Instead of conventional fundraising techniques, Charity:Water used digital strategies from VR to Instagram—and raised a quarter-billion dollars. Founder Scott Harrison chats with Scott Galloway about his unpredictable journey from selling bottle service to donating clean water.
To learn more about Charity: Water, visit http://www.charitywater.org
Loser: Carl's Jr., who tweeted desperately asking Amazon to buy it. Here's what the Bezos behemoth should buy instead. Loser: Brands who aren't appealing to millennials, the largest generation in the US with more than $1 trillion in spending power. Loser: Mattress stores as online disruptors take over. Loser: Society. Big tech has more power than ever, but is it making the world a better place?
Winner: Nvidia. The company has released the first chip powerful enough to be used in the production of autonomous cars, sending its stock shooting up and proving that boring is sexy. Loser: Sheryl Sandberg, who is fast becoming the information age's Sean Spicer by lying on behalf of her boss. Winner: Halloween, on which Americans will spend $9 billion.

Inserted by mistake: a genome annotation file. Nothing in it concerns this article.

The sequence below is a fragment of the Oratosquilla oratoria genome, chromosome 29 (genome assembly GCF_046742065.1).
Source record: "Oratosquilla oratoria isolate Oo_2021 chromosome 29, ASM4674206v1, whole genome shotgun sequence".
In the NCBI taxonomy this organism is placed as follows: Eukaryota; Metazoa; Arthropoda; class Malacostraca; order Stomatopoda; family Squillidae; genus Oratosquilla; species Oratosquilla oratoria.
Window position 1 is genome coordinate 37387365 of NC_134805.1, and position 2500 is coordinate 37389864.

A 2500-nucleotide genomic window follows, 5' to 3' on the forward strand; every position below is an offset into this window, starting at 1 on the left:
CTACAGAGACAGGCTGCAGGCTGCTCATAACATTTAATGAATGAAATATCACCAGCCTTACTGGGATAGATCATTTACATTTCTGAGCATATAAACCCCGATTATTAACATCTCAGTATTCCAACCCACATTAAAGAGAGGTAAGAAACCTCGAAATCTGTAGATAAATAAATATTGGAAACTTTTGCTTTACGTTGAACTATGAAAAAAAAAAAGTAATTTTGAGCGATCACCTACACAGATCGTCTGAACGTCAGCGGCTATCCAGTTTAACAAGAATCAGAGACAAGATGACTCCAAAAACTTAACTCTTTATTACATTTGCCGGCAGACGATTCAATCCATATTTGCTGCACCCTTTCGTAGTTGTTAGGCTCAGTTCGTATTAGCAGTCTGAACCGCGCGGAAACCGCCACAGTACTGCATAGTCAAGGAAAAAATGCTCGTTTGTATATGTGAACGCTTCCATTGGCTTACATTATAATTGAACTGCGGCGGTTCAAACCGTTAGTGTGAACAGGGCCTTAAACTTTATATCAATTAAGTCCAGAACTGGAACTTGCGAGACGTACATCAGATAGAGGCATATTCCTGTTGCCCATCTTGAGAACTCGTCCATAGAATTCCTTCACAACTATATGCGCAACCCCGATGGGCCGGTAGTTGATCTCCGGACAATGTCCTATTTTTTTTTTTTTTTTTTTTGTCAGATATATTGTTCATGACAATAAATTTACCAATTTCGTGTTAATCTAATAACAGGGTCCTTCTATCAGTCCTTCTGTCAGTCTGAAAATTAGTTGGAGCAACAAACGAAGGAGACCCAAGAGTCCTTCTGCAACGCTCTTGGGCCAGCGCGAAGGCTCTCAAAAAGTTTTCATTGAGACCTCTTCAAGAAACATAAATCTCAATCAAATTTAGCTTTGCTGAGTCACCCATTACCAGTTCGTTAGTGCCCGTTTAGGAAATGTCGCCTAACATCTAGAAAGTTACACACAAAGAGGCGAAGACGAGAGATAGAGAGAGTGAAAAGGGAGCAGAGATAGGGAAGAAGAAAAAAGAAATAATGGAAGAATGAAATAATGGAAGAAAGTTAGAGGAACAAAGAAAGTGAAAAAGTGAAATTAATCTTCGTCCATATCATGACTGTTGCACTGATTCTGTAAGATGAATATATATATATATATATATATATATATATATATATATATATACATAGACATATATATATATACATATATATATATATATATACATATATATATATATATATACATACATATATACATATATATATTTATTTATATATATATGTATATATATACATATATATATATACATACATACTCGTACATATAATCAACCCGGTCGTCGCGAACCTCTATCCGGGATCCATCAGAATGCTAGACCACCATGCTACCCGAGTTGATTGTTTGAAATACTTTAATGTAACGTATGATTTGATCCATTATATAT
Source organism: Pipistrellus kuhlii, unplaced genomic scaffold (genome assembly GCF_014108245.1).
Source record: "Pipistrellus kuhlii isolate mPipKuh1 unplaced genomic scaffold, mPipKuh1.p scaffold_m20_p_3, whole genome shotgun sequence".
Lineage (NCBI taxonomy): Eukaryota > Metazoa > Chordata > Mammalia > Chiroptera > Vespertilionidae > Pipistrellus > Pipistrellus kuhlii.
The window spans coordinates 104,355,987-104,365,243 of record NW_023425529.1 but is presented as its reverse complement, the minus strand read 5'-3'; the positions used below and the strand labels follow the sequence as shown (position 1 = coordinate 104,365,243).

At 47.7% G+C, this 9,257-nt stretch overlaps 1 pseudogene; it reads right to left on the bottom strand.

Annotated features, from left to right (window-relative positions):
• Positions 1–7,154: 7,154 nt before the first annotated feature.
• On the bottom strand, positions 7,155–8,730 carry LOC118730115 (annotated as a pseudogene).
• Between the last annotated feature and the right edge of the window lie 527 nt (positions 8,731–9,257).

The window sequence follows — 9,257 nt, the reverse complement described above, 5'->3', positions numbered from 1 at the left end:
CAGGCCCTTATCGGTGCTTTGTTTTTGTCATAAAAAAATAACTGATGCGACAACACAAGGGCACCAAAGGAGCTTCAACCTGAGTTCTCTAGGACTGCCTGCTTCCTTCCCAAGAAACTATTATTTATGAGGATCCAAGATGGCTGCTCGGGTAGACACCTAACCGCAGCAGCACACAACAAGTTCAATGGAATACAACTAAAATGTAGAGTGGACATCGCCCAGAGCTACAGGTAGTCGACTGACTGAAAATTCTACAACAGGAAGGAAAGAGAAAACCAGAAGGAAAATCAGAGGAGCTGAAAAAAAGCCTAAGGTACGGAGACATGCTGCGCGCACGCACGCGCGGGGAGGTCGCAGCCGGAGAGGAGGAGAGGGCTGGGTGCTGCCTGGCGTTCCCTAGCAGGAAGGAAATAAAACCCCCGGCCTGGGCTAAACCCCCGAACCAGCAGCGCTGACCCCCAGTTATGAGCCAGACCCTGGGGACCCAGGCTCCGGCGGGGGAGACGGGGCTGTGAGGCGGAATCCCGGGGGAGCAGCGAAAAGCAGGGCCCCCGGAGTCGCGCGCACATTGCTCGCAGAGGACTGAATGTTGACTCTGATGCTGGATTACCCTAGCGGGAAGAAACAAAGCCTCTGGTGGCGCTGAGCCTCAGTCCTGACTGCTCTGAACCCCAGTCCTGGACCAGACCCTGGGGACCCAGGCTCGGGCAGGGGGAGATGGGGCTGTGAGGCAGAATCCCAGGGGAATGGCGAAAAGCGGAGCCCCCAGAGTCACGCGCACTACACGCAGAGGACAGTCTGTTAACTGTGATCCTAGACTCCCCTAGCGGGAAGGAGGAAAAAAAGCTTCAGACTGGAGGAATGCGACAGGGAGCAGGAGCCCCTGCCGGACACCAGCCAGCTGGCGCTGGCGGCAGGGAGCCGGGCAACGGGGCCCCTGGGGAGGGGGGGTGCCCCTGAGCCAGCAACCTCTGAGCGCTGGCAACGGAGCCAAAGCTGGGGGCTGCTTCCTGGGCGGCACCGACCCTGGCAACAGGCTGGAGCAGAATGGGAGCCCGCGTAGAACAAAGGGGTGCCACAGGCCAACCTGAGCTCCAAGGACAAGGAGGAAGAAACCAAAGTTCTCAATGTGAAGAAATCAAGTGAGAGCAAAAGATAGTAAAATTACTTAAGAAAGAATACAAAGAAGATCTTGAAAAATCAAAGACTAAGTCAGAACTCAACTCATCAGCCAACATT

Winner: Uber -- or more specifically, Uber's board, for taking the power back. Loser: Supermarkets (and everyone else) declining at the hands and rumors of Amazon. Winner: Tobacco brands. They're finally being forced to run honest ads, but not on the digital channels where young people would actually see them. Plus the saddest day on Twitter, according to University of Vermont researchers.
Winner: Ikea, for buying online gig marketplace TaskRabbit. This makes a lot of sense. Loser: Societies engaging in the gross idolatry of youth. While today's rash of young CEOs are more creative than older peers, they also lack historical context. Winner: Microsoft - the tech company everyone forgot about. Its stock hit an all-time high in September, boosted by savvy cloud computing and LinkedIn investments.
Society treats Apple, Amazon, Facebook, and Google as a universal good. But how do we pay our soldiers, firefighters, and teachers if a firm can ascend to $468 billion in value -- fifth in the world -- without paying any meaningful corporate taxes?